Monday, December 31, 2012

Grain Mill

Happy New Year's Eve! 
To kick off the new year I have a great workout for you (coming Thursday).  You'll love it.  It's gonna tone your butt, abs, and legs.

For now I wanted to continue about whole grains.  The best and most nutritious way to eat grains is to mill them yourself.  This method is also the cheapest. (yea!)  And don't be alarmed it's not hard to do.  My 4-year-old could do it.

These seem to be the top two on the market right now:

The Wonder Mill

And the Nutrimill.

The Wonder is known for its LG motor, small design, and ease of use
 The Nurtimill brags very fine flours, ultra quiet, and large capacity of 22 cups of flour.

But deepening my research on the two and which one I should get I discovered many things:
  1. Both are quiet (for a mill) only 1-2 debacle difference between the two.
  2. The small design of the Wonder Mill is only a few inches shorter (2.5") than the Nurtimill, but the Nutrimill has lots more depth due to it's large capacity.
  3. Watching the Wonder Mill in action I concluded that it's not that easy to use.  The demonstrators had to put substantial effort into connecting and disconnecting the parts together. Then one lady was knocking her mill over because it was so light weight.
  4. The Wonder Mill can only be used in the following order: Turn on, mill completely, then turn off.  If you turn off the mill during the process it will break, and won't be covered under warranty.  I didn't think that would be a bid deal but a lots of people said that if the hose wasn't connected properly then flour would spill every where and they'd panic and turn off the mill thus breaking it.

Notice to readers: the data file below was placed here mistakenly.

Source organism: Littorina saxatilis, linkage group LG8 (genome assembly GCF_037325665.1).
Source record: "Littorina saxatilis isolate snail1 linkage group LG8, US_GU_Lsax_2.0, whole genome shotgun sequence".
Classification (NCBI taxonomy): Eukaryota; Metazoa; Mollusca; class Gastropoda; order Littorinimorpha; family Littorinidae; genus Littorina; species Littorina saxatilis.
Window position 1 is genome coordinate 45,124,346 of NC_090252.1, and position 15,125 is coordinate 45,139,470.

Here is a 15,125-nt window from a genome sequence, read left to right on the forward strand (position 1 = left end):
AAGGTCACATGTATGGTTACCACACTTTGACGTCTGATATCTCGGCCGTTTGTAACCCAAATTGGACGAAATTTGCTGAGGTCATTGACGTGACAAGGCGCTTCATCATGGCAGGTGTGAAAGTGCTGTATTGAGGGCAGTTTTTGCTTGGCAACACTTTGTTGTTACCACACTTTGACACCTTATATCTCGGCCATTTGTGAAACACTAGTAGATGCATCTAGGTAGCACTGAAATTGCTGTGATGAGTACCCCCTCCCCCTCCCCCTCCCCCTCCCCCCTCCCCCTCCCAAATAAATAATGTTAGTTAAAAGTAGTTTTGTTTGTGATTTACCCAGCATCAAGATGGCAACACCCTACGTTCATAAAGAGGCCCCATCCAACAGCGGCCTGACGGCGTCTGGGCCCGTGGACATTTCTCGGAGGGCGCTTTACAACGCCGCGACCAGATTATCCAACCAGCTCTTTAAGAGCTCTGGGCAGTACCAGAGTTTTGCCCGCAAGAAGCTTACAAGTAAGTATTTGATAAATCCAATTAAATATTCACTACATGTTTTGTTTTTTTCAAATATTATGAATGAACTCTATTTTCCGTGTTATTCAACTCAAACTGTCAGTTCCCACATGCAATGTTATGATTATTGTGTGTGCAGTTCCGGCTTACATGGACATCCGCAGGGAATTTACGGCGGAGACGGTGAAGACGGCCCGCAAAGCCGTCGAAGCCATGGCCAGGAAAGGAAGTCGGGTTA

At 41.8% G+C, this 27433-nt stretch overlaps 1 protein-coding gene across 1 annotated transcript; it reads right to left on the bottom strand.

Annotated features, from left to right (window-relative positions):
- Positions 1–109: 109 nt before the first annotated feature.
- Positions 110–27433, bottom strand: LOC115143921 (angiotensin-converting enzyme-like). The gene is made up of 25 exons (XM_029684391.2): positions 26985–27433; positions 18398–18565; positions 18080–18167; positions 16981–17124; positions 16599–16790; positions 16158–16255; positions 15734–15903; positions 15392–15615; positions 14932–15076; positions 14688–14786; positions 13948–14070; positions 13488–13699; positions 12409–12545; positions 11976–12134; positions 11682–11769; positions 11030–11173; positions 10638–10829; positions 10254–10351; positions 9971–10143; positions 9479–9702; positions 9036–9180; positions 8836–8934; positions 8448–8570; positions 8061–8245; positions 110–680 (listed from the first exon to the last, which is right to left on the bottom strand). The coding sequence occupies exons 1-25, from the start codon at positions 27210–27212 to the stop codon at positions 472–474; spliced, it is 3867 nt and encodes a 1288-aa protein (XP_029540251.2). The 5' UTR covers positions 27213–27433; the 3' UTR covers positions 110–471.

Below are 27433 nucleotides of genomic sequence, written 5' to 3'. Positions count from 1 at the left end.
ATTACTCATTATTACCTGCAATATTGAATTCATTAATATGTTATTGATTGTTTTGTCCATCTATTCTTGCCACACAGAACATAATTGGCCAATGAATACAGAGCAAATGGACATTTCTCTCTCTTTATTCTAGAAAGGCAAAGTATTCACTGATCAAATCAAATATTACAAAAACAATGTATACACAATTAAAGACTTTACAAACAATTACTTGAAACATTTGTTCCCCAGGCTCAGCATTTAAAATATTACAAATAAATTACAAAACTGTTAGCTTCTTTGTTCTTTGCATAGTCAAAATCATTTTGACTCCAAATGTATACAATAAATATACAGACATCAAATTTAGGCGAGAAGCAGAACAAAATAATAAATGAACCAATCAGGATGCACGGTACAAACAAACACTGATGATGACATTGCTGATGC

5. The Wonder Mill is faster on the "fine" grain setting, but the Nutrimill was finer on the "fine" setting.
  6. Nurtimill brags a low temperature process, as to not kill as much nutrients as others, but the Wonder Mill kept up with this and actually beat it by a small amount in an at home test.
  7. Nirtimill seemed to produced a bit more mess than the Wonder Mill.
  8. The Wondermill comes with a lid so you can store your flour in the container it was milled in.*note: fresh flour has to be refrigerated or frozen.  Fresh flour will otherwise go rancid. So only mill what you'll use in a few days or freeze the rest.

Both seem to be good mills.  I don't think I could go bad either way, it just comes down to preferance and what works for you.


Wonder Mill:
Pros: quiet, compact, low heat, fine mill. Cons: Complicated design.
Pros: quiet, low heat, simple design, very fine mill, large capacity. Cons: bulky, slightly messy.

Next time I'll let you know what mill I chose.
May you have a healthy New Year!

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